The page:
The use of her language is unsurprising in a retail environment. Italian is used in much the same ways as English: providing customer service, explaining product information, assisting customers in finding the right product, writing down instructions for certain medications.
An interesting thing to note is how Nathalie mixes her languages and language use in her retail workplace. She might hear something in dialect, and respond in standard Italian, or communicate with a Portuguese-speaking family in Spanish. I think this shows that her workplace is multilingual, not just bilingual, and there is a large amount of translanguaging going on in Sydney, especially in spoken discourse, and not just in written signage.
Malintzin considers herself part of the Italo-Australian community, and her language use strengthens this identity and the link between her and her local-community. In this sense, her speech community is the same as her language community, because she lives and works in a major Italian hub in Australia.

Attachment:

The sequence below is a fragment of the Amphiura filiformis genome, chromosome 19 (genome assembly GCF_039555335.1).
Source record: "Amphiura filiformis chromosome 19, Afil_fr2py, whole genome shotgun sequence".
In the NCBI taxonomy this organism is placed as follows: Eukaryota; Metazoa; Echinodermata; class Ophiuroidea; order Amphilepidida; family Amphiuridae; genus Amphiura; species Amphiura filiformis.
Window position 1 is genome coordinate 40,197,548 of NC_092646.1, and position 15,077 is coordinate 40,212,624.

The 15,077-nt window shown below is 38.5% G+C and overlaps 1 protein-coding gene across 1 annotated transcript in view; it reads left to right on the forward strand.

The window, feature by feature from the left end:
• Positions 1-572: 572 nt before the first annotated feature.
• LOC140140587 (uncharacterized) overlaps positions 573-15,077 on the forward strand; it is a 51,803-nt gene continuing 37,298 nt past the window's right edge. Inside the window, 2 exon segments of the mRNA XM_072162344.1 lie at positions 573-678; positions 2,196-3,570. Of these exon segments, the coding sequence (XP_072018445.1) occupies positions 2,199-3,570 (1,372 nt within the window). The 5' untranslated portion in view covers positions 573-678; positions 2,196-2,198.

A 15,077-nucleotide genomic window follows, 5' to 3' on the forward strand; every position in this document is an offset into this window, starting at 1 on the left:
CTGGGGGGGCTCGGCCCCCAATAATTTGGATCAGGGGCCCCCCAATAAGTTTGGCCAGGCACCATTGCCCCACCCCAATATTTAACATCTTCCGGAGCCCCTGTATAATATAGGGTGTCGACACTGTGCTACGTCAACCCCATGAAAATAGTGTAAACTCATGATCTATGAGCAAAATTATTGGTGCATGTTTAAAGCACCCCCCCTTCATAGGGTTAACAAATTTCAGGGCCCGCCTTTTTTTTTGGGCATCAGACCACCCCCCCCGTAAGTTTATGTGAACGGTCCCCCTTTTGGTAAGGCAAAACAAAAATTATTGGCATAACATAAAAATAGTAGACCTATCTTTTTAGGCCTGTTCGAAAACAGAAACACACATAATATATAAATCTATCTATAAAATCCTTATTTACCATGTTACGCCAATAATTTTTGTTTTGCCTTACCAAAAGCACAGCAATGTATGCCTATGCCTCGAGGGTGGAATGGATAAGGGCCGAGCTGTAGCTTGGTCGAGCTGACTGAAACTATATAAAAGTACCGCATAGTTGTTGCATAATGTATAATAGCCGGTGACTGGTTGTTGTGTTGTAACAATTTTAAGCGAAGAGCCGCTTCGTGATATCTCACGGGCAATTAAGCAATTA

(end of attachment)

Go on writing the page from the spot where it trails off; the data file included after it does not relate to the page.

Gosford (2250) – Jack Waining
In my fieldwork, I initially found it difficult to find people who do not speak English, or who speak English and use their native language every now and then. I eventually managed to find a café with a Turkish owner named Mahmut. I overheard him talking to a customer in a foreign language, and I asked if I was able to ask him some questions. He was very accommodating, and I was able to interview him.I did not record the interview, however I was able to write notes down, which I formatted into a transcript, although it is not completely identical to the exact interview. The answers that he gave me are worded as closely as possible, and he confirmed what I wrote down afterwards, so it is valid.Below are the questions I asked, along with his answers:Which languages do you speak?
M: Turkish (and English)
Were you born in Turkey?
How long have you lived in Australia?
M: 5 years.
Do you use your Turkish whilst you are working?
M: I do, as there is a small Turkish community in the shopping centre (Erina Fair); some shop owners, for example, the kebab shop and café near Woolworths. I speak Turkish with them all the time.